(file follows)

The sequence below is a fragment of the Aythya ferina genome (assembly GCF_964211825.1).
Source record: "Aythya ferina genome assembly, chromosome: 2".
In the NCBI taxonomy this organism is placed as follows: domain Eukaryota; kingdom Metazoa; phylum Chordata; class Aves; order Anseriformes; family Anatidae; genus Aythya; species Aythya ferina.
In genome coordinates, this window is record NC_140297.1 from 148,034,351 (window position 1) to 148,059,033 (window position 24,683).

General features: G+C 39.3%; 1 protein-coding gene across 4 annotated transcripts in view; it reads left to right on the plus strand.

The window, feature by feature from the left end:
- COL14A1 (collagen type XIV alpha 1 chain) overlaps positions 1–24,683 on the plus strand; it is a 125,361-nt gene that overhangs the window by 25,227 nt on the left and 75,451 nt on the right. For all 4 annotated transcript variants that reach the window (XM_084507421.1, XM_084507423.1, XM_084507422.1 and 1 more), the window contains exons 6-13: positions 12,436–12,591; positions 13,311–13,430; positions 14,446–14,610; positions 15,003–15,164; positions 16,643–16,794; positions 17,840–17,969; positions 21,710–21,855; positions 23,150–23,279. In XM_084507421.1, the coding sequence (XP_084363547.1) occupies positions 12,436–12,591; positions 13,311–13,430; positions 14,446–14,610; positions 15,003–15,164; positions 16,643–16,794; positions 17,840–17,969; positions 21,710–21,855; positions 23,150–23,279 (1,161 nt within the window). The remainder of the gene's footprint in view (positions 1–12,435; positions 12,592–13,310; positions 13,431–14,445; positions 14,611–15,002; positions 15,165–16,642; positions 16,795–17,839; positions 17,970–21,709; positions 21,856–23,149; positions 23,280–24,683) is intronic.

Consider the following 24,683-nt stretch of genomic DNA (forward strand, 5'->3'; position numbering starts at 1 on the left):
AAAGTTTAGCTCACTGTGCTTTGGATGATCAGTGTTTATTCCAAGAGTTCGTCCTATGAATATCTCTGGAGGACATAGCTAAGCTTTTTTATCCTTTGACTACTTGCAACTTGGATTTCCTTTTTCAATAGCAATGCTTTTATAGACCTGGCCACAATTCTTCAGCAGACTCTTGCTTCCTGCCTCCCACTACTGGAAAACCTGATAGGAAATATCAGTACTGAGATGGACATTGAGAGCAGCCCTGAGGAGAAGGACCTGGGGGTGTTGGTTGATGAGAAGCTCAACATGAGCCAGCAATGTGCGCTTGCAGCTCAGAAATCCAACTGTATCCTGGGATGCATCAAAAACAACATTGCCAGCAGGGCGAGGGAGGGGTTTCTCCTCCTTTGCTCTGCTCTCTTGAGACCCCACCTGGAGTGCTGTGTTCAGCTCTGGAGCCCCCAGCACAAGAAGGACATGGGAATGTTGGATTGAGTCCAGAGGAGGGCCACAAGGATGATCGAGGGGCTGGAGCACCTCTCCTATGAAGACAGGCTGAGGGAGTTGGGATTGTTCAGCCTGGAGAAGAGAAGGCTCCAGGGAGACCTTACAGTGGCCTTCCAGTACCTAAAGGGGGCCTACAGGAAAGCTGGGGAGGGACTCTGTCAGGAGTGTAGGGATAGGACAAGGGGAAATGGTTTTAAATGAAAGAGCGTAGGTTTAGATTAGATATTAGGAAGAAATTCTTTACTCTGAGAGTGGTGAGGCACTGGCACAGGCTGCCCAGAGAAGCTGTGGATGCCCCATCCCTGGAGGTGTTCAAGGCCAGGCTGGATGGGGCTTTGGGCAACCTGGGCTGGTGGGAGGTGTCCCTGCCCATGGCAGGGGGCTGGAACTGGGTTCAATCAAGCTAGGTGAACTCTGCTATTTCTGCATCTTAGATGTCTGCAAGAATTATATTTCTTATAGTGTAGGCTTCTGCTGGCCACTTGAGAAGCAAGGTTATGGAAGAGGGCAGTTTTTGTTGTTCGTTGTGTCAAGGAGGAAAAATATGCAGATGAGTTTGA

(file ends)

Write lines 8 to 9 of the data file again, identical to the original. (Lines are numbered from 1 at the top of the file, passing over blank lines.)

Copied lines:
Consider the following 24,683-nt stretch of genomic DNA (forward strand, 5'->3'; position numbering starts at 1 on the left):
AAAGTTTAGCTCACTGTGCTTTGGATGATCAGTGTTTATTCCAAGAGTTCGTCCTATGAATATCTCTGGAGGACATAGCTAAGCTTTTTTATCCTTTGACTACTTGCAACTTGGATTTCCTTTTTCAATAGCAATGCTTTTATAGACCTGGCCACAATTCTTCAGCAGACTCTTGCTTCCTGCCTCCCACTACTGGAAAACCTGATAGGAAATATCAGTACTGAGATGGACATTGAGAGCAGCCCTGAGGAGAAGGACCTGGGGGTGTTGGTTGATGAGAAGCTCAACATGAGCCAGCAATGTGCGCTTGCAGCTCAGAAATCCAACTGTATCCTGGGATGCATCAAAAACAACATTGCCAGCAGGGCGAGGGAGGGGTTTCTCCTCCTTTGCTCTGCTCTCTTGAGACCCCACCTGGAGTGCTGTGTTCAGCTCTGGAGCCCCCAGCACAAGAAGGACATGGGAATGTTGGATTGAGTCCAGAGGAGGGCCACAAGGATGATCGAGGGGCTGGAGCACCTCTCCTATGAAGACAGGCTGAGGGAGTTGGGATTGTTCAGCCTGGAGAAGAGAAGGCTCCAGGGAGACCTTACAGTGGCCTTCCAGTACCTAAAGGGGGCCTACAGGAAAGCTGGGGAGGGACTCTGTCAGGAGTGTAGGGATAGGACAAGGGGAAATGGTTTTAAATGAAAGAGCGTAGGTTTAGATTAGATATTAGGAAGAAATTCTTTACTCTGAGAGTGGTGAGGCACTGGCACAGGCTGCCCAGAGAAGCTGTGGATGCCCCATCCCTGGAGGTGTTCAAGGCCAGGCTGGATGGGGCTTTGGGCAACCTGGGCTGGTGGGAGGTGTCCCTGCCCATGGCAGGGGGCTGGAACTGGGTTCAATCAAGCTAGGTGAACTCTGCTATTTCTGCATCTTAGATGTCTGCAAGAATTATATTTCTTATAGTGTAGGCTTCTGCTGGCCACTTGAGAAGCAAGGTTATGGAAGAGGGCAGTTTTTGTTGTTCGTTGTGTCAAGGAGGAAAAATATGCAGATGAGTTTGA